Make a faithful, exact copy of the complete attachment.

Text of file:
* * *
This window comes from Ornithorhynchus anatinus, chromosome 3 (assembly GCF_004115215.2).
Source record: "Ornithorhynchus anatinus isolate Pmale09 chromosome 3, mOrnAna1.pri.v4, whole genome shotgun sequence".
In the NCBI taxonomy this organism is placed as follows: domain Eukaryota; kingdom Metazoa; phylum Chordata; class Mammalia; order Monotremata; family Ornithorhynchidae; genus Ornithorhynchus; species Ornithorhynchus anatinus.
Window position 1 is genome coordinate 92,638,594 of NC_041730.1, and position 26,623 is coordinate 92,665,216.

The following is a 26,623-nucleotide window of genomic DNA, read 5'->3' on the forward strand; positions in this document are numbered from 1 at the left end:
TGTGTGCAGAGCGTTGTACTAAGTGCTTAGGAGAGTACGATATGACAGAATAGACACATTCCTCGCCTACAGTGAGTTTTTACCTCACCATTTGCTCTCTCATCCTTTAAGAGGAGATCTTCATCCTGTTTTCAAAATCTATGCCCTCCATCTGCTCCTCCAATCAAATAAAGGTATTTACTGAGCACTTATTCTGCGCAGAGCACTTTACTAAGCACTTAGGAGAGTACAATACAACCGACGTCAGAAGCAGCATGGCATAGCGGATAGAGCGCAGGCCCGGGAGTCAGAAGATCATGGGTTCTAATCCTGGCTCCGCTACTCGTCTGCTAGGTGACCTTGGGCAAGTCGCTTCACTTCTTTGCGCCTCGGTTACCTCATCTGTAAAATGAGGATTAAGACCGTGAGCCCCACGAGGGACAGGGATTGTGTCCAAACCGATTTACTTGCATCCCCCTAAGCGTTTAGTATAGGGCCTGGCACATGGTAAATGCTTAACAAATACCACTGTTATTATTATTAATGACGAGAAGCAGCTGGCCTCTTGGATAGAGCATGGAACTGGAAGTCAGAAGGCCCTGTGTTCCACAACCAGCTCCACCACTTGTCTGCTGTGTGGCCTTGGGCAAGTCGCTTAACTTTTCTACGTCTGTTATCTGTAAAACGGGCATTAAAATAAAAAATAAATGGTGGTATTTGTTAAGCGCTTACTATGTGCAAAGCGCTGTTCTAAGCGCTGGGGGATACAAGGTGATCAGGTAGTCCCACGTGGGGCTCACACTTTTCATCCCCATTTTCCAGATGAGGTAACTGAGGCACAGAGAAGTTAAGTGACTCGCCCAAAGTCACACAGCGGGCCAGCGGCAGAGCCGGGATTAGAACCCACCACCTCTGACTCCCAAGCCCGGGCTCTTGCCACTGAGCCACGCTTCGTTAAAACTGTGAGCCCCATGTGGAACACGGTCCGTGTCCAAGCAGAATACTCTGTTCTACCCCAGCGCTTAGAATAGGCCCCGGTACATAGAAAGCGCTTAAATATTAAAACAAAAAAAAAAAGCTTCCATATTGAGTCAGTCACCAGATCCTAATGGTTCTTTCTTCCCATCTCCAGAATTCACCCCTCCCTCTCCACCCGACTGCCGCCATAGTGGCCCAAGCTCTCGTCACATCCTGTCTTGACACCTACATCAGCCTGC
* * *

This window comes from Ornithorhynchus anatinus, chromosome 3 (assembly GCF_004115215.2).
Source record: "Ornithorhynchus anatinus isolate Pmale09 chromosome 3, mOrnAna1.pri.v4, whole genome shotgun sequence".
In the NCBI taxonomy this organism is placed as follows: domain Eukaryota; kingdom Metazoa; phylum Chordata; class Mammalia; order Monotremata; family Ornithorhynchidae; genus Ornithorhynchus; species Ornithorhynchus anatinus.
Window position 1 is genome coordinate 92,638,594 of NC_041730.1, and position 26,623 is coordinate 92,665,216.

The following is a 26,623-nucleotide window of genomic DNA, read 5'->3' on the forward strand; positions in this document are numbered from 1 at the left end:
TGTGTGCAGAGCGTTGTACTAAGTGCTTAGGAGAGTACGATATGACAGAATAGACACATTCCTCGCCTACAGTGAGTTTTTACCTCACCATTTGCTCTCTCATCCTTTAAGAGGAGATCTTCATCCTGTTTTCAAAATCTATGCCCTCCATCTGCTCCTCCAATCAAATAAAGGTATTTACTGAGCACTTATTCTGCGCAGAGCACTTTACTAAGCACTTAGGAGAGTACAATACAACCGACGTCAGAAGCAGCATGGCATAGCGGATAGAGCGCAGGCCCGGGAGTCAGAAGATCATGGGTTCTAATCCTGGCTCCGCTACTCGTCTGCTAGGTGACCTTGGGCAAGTCGCTTCACTTCTTTGCGCCTCGGTTACCTCATCTGTAAAATGAGGATTAAGACCGTGAGCCCCACGAGGGACAGGGATTGTGTCCAAACCGATTTACTTGCATCCCCCTAAGCGTTTAGTATAGGGCCTGGCACATGGTAAATGCTTAACAAATACCACTGTTATTATTATTAATGACGAGAAGCAGCTGGCCTCTTGGATAGAGCATGGAACTGGAAGTCAGAAGGCCCTGTGTTCCACAACCAGCTCCACCACTTGTCTGCTGTGTGGCCTTGGGCAAGTCGCTTAACTTTTCTACGTCTGTTATCTGTAAAACGGGCATTAAAATAAAAAATAAATGGTGGTATTTGTTAAGCGCTTACTATGTGCAAAGCGCTGTTCTAAGCGCTGGGGGATACAAGGTGATCAGGTAGTCCCACGTGGGGCTCACACTTTTCATCCCCATTTTCCAGATGAGGTAACTGAGGCACAGAGAAGTTAAGTGACTCGCCCAAAGTCACACAGCGGGCCAGCGGCAGAGCCGGGATTAGAACCCACCACCTCTGACTCCCAAGCCCGGGCTCTTGCCACTGAGCCACGCTTCGTTAAAACTGTGAGCCCCATGTGGAACACGGTCCGTGTCCAAGCAGAATACTCTGTTCTACCCCAGCGCTTAGAATAGGCCCCGGTACATAGAAAGCGCTTAAATATTAAAACAAAAAAAAAAAGCTTCCATATTGAGTCAGTCACCAGATCCTAATGGTTCTTTCTTCCCATCTCCAGAATTCACCCCTCCCTCTCCACCCGACTGCCGCCATAGTGGCCCAAGCTCTCGTCACATCCTGTCTTGACACCTACATCAGCCTGC